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Animals-at-large: Bison family roams South Hill for third time in one year

The repeat offenders brought their baby with them this time.

SPOKANE, Wash. — A repeat offender was caught by the Spokane County Sheriff's Office hours after his getaway. The escape artist decided to take a stroll around his neighborhood but was met with law enforcement backup after 15 blocks.  

A deputy found Baxter, a 1,700-pound bison, exploring Spokane's suburban South Hill neighborhood. Some animals are just meant to roam, but in Washington they have to roam their own property. SCSO responded to a call around dawn of a person claiming a bison was loose in their backyard. 

"They shouldn't be running loose, obviously," Washington State Department of Agriculture's spokesperson Hector Castro said. 

All animals, dog, cat, horse, cow and bison, need to be kept safe by their owner, Castro said. No stranger to the Spokane authorities, Baxter-the-bison made an appearance on the police scanner around 6 a.m. His partner Hazel and their son Basil were seen by neighbors a couple blocks from the male.

One time getting out is an accident, twice is a coincidence but three times may show negligence. 

"Livestock owners, most know this, how important fencing is," Castro said. "There's an actual state law that requires that appropriate fencing be in place to keep the animals corralled."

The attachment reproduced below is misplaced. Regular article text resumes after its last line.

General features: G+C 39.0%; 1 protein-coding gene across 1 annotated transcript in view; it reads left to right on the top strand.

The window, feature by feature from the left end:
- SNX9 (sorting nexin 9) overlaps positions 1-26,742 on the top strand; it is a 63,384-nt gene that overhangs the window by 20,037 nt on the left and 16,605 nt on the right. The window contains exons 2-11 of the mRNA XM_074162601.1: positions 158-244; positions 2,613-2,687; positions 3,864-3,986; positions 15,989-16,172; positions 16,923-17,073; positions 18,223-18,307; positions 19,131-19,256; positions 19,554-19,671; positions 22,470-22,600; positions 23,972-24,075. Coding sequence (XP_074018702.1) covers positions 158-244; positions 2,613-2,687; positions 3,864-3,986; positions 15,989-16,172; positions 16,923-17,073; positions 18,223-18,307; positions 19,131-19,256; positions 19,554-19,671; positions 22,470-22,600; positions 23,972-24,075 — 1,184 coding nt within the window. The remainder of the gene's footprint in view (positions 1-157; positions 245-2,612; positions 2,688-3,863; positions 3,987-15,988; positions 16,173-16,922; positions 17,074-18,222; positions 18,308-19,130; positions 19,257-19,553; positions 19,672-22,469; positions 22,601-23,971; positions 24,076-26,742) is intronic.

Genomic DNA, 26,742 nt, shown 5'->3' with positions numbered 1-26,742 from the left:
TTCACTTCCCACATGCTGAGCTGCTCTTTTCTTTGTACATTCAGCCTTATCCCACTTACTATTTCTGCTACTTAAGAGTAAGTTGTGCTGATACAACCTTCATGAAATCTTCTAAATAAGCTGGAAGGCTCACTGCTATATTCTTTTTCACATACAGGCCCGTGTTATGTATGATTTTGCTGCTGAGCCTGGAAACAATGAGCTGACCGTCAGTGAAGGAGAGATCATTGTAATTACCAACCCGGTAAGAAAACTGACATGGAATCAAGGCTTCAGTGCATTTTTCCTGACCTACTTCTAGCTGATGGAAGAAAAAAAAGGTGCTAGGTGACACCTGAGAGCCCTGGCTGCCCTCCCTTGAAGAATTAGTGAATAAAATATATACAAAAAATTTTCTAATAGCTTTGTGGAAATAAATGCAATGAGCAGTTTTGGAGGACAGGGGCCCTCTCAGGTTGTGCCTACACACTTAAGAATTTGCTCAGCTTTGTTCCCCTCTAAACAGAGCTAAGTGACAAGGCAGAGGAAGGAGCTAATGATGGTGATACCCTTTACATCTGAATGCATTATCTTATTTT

There are specific regulations for fences that people need to follow when keeping livestock. Along with that, the state legislature says "The owner of any animal that is unruly, and in the habit of breaking through or throwing down fences," and they continue to allow the animal to "run at large" is liable for all damages caused by the animal. But these bison that keep escaping just walk around. 

Credit: Dana Fike
Baby Basil roaming the South Hill

Note: This video is from KREM 2 viewer, Mizu Howell who took this around 9:00 a.m. on October 8, 2020 on the South Hill.

So will there be consequences for the owner? Castro said maybe. Penalties could range from fines from the Sheriff's Office or from the state. They could also come in the form of civil action against property or personal damage. 

Some neighbors have also raised concerns about the safety and care of the animals. After the most recent escapes in October 2020 and July 2020, a neighbor even suggested taking the bison away from the owner. 

"It certainly has happened," Castro said. "But the only cases that I'm aware of are cases where there is significant negligence of the animals. And certainly, it's a risk for the animals and for the owners, if it continues to happen."

KREM 2's Morgan Trau tried to contact the owners but could not reach him. The sheriff's office said that when they got the animals safely back to their property, a deputy warned the owner that there could be penalties coming in the future. 

This whole ordeal took about five hours in total. Castro wants to let the SCSO know they are always available to help in these type of events, but hopefully there wont be a fourth escape.